It is particularly important when dealing with third parties who are overseas. Privacy Principle 8 can make you specifically accountable for their mishandling of personal information you have disclosed. You are also required, in most cases, to take reasonable steps to ensure overseas third party recipients of personal information do not breach the Australian Privacy Principles.

Arrangements with third parties who store your data on their servers (in the ‘cloud’) are of utmost importance. You need to know the location of the servers storing your data and the personal information you have collected. If they are overseas, you will need to disclose this fact in your Privacy Policy.

TIP 3 – Obtain consent to use personal information for direct marketing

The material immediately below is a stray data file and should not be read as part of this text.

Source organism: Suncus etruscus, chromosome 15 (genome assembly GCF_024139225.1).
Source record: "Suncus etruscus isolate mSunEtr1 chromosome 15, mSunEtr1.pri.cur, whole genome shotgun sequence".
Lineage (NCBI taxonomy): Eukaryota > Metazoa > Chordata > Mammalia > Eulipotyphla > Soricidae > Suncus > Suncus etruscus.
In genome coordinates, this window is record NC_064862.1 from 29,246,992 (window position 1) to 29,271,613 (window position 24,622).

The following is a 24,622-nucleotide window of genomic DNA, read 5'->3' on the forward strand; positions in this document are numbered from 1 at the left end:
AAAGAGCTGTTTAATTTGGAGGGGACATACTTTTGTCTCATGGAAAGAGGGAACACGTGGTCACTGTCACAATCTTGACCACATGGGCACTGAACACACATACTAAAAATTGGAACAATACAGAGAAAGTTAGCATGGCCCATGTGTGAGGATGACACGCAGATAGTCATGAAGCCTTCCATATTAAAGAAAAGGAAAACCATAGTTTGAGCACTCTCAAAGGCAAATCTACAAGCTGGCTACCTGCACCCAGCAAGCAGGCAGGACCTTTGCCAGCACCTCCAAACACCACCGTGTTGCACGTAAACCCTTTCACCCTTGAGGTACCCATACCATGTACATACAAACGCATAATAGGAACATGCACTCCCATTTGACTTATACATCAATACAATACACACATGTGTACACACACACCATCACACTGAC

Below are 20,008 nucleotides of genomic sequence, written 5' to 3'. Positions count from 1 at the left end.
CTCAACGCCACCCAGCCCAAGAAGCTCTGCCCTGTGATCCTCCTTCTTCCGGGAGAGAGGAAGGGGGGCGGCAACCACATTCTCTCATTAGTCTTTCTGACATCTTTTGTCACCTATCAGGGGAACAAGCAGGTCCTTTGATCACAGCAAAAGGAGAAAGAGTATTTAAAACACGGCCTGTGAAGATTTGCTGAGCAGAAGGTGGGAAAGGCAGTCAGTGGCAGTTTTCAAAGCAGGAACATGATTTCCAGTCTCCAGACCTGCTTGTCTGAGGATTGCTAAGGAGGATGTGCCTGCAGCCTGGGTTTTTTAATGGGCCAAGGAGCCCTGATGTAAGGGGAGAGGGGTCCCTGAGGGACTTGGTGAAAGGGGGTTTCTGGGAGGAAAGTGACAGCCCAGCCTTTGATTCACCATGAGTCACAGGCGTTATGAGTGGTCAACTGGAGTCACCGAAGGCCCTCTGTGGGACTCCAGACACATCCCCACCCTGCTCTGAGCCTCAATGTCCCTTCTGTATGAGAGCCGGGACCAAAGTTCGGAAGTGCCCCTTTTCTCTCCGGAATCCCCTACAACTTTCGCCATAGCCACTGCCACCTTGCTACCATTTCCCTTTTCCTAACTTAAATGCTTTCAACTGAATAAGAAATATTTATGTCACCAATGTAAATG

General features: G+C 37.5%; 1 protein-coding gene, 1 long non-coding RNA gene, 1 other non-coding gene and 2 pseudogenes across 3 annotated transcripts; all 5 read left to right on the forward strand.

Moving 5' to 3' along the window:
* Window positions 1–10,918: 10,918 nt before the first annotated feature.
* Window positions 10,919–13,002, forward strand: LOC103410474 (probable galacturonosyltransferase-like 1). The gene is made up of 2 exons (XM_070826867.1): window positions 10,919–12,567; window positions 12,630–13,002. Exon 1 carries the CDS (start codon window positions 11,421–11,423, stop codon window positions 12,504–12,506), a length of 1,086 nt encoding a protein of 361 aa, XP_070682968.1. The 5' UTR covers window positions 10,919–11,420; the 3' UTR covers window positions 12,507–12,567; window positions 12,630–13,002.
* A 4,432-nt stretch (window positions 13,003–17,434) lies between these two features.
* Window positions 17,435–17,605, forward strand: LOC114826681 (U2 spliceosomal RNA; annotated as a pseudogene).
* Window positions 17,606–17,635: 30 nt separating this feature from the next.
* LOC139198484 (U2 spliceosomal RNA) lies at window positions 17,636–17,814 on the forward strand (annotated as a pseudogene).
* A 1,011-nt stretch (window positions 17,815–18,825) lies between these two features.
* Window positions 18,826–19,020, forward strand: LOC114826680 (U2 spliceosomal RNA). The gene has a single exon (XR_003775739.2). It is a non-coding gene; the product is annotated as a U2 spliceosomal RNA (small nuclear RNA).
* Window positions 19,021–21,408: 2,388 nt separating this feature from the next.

If your business is an organisation, or if you have chosen to be treated as an organisation, the 13 Australian Privacy Principles (APPs) contained in the Privacy Act will apply to your organisation. APP 7 provides that an organisation must not use or disclose personal information it holds for the purpose of direct marketing unless an exception applies.

The Office of the Australian Information Commission’s APP guidelines provides that, for the purposes of the Privacy Act, direct marketing means: “the use or disclosure of personal information to communicate directly with an individual to promote goods or services” and can encompass any communication made by or on behalf of an organisation to an individual. Clearly, direct marketing is intended to have far-reaching application.

Since the concept of direct marketing is broad, it is easy for an organisation to unwittingly breach APP 7. This is compounded by the fact that most organisations that provide goods or services will engage in direct marketing every day.

Knowing the exceptions to APP 7 and how to implement them is absolutely essential. One of the simplest ways to ‘work around’ APP 7 is to obtain consent from an individual to use their personal information in direct marketing. Crucially, validly given consent must consist of the following four elements: